By researching your customers and target market, you will gain a better understanding of what your brand stands for outside your business. This can highlight areas for improvement when considering a rebrand that you simply would miss if you just reviewed the brand internally. This research can also identify areas where your current brand is strong or weak and help you formulate a rebranding strategy that works with your current brand’s strengths and overcomes its weaknesses.
How does my brand compare to competitors?
Before you can start comparing your brand to competitor’s brands you will need to conduct a brand audit to fully review your brand’s touchpoints. That means identifying everywhere your brand exists both online and offline. Sometimes you don’t even realise all the places that your logo exists. Is your current branding consistent across all channels? What touchpoint or brand elements work well? What is your value proposition and does it successfully represent your company’s values and offerings? What features should be kept if any? What perception does your current brand communicate? Is it old-fashioned, weak, fun, colourful, bold, playful, feminine, masculine? How do you want your brand to be perceived?
Conducting a brand audit forces you to review and consider all the elements associated with your brand and prevents you having to rely on internal beliefs and perceptions.
Then you need to research your competitors. What are their branding touchpoints? How do you compare to your competitor’s brand? Is their branding consistent? What is their value proposition? What is their brand personality? Is their brand unique, different, strong or bold? How does your current brand compare? What key messaging do they use to communicate with their target audience and how do they differentiate themselves from the competition?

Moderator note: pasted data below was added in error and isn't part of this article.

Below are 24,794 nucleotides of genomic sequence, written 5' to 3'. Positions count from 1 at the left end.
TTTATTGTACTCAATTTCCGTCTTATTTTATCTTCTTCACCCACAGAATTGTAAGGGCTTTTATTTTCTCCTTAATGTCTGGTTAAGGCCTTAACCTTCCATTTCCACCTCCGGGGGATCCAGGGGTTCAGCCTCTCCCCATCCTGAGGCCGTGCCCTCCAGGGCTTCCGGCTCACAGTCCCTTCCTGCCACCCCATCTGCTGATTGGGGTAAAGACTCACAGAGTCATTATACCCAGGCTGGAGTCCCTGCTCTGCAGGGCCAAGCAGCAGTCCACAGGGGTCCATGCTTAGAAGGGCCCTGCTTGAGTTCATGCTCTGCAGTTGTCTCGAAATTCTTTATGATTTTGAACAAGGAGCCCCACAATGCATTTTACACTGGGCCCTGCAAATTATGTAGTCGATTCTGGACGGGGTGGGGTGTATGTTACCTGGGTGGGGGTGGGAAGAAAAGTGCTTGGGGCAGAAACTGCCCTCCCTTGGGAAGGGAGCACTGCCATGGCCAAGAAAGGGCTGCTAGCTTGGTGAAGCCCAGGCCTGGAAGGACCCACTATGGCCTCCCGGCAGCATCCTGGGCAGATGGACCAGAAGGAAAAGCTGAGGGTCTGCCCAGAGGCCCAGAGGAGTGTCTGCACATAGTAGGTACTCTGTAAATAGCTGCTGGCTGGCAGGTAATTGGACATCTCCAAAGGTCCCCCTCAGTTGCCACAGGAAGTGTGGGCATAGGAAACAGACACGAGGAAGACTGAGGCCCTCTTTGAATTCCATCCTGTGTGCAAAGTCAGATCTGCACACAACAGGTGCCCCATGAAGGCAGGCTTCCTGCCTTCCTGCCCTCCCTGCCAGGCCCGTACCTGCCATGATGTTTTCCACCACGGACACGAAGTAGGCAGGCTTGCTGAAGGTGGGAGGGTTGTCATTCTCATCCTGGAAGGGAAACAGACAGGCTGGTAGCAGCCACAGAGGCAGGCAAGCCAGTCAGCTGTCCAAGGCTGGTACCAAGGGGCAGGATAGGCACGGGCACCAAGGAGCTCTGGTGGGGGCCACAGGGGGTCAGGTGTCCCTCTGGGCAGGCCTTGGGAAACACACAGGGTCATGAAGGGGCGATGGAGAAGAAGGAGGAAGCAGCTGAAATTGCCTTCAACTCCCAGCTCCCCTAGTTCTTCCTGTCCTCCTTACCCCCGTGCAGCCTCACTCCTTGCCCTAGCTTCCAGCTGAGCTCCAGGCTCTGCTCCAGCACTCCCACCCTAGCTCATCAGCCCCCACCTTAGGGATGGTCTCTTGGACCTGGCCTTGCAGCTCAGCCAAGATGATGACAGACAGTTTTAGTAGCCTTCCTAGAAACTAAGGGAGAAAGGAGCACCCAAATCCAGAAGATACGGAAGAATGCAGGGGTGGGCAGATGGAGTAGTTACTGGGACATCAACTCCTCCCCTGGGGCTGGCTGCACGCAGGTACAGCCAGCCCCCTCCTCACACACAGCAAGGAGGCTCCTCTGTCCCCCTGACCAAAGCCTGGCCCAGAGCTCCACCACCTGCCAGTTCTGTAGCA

What do you want to stand for in the future?
You want a rebrand to serve your companies needs both now and in the future. So, when you’re thinking about the changes you’d like to implement, develop and design your brand to be the company you would like to see it grow into.
Strategically review your core messaging, who you are, what you stand for, what your brand promise is today and where would you like it to be in the future?
Part of developing your brand messaging is to create a value proposition statement which is a clear, concise and compelling statement about the outcomes your customers can realise from using your product, service or solution. Your strategic messaging should highlight what you stand for and differentiate your key products and services in the marketplace.
While some of your ideas for the future can be implemented later, by thinking about how you want the business to grow is a great way to plan for the future.
IMS has helped many companies across a range of industries to successfully research, plan and roll out successful rebrand strategies by providing understanding and guidance of the process involved and ensuring that key stakeholders in the project are involved from the outset.
If you are thinking of updating your company brand, come and talk to us first and we can put you on the right track to success – email@example.com